Connie Kokotan, Sherilyn’s mother, has gone on record with the following: “What I truly believe is that they went up there, saw something they shouldn’t and were murdered by someone. Who that was, I just don’t know.”
Nor do we, or the authorities for that matter.
However, recent information has suggested a very bizarre new line of inquiry that includes witchcraft, cult activity, satanism, and paranormal possession. Yes, the mystery deepens. But before we get into these new fringe theories, let’s provide a little more backdrop on what the Jamisons were doing in those mountains in the first place.
Bobby and Sherilyn Jamison
According to family accounts and personal records, Bobby and Sherilyn had plans to buy a forty-acre plot of land near Red Oak, Oklahoma in the isolated Sans Bois Mountains, approximately 30 miles away from their home in Eufaula.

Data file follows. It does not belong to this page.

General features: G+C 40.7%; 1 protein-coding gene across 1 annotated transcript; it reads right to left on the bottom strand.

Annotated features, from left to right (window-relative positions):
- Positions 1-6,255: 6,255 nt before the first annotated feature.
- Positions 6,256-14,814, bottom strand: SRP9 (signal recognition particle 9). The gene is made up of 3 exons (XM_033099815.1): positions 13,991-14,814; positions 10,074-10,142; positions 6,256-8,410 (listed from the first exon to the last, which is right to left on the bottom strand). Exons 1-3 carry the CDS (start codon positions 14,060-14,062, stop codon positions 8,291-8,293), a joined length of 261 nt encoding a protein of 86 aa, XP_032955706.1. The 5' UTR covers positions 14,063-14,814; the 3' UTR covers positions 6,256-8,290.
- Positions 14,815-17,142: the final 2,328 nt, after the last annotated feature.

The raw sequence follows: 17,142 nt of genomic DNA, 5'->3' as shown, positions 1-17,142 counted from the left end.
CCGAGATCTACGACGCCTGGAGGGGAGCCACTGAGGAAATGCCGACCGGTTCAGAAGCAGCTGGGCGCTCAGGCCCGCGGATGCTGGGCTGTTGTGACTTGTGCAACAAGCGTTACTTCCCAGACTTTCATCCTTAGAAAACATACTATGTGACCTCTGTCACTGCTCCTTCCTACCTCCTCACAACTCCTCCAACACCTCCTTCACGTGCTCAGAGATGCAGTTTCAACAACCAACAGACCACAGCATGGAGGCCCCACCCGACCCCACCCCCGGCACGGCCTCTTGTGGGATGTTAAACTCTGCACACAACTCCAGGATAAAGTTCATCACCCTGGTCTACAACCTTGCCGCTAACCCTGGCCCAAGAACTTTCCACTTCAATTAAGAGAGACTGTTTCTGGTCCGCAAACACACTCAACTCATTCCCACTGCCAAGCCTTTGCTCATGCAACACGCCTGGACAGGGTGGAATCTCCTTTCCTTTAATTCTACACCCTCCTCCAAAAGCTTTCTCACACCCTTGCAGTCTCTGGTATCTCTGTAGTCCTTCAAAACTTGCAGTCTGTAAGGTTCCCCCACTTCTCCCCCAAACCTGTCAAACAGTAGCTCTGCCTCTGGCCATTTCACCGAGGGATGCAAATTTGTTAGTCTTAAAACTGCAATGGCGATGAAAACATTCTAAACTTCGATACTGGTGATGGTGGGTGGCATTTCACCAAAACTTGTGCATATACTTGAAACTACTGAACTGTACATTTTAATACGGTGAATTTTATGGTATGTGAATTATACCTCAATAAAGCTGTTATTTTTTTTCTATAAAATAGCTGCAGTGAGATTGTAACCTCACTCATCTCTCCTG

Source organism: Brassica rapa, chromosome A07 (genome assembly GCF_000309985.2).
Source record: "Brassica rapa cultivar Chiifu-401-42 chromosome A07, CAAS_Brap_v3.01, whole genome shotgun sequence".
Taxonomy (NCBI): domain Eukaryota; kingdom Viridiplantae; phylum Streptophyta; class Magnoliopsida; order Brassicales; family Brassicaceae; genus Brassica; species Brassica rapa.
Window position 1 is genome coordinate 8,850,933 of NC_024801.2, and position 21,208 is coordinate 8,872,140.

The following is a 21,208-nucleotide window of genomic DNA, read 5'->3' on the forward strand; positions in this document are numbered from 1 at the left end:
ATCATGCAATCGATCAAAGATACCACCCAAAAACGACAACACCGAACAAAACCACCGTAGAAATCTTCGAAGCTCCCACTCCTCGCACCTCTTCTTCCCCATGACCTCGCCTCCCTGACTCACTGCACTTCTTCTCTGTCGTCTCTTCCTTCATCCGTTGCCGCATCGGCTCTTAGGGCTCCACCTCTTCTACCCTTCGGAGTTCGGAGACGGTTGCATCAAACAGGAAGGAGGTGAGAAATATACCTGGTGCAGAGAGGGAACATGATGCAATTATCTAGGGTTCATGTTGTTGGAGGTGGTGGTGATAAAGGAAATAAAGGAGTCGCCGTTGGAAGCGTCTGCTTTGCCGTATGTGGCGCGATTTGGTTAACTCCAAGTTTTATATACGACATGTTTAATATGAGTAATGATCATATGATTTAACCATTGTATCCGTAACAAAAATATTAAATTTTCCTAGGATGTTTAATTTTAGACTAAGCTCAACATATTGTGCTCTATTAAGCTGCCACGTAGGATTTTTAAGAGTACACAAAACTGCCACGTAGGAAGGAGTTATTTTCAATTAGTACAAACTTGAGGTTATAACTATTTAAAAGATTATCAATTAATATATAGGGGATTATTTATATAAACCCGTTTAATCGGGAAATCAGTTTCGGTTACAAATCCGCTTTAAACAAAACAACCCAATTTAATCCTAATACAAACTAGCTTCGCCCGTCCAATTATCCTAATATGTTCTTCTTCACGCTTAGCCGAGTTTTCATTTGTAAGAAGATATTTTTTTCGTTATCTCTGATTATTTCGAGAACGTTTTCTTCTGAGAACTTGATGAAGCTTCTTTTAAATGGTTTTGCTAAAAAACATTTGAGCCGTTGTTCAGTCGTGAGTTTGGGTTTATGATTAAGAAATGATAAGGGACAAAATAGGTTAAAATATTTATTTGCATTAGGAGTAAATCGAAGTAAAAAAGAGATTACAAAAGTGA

The family had set out on a trip to make this purchase; only a few days later, of course, they were reported missing, with only the family dog (nearly dead from starvation) remaining in their locked truck, along with Bobby and Sherilyn’s phones, car keys, GPS, and $32,000 in cash.
Upon this discovery, Latimer Country Sheriff Israel Beauchamp launched a massive search operation employing 100 men, dogs, horses and a drone–all of whom turned up nothing. Frustrated, Beauchamp said, “A lot of investigators would love to have as many leads as we do. The problem is they point in so many different directions.”
Now there are even more directions.
It has been established that at the time they went missing, Bobby and Sherilyn were thin and emaciated. This has led many people to suspect that the couple was using drugs, specifically meth.
But there’s another angle here that is just as troubling. Let’s start with the initial statement given by the family’s pastor, Gary Brandon, who claimed the family had been involved in ‘spiritual warfare’ and believed their home was possessed by spirits.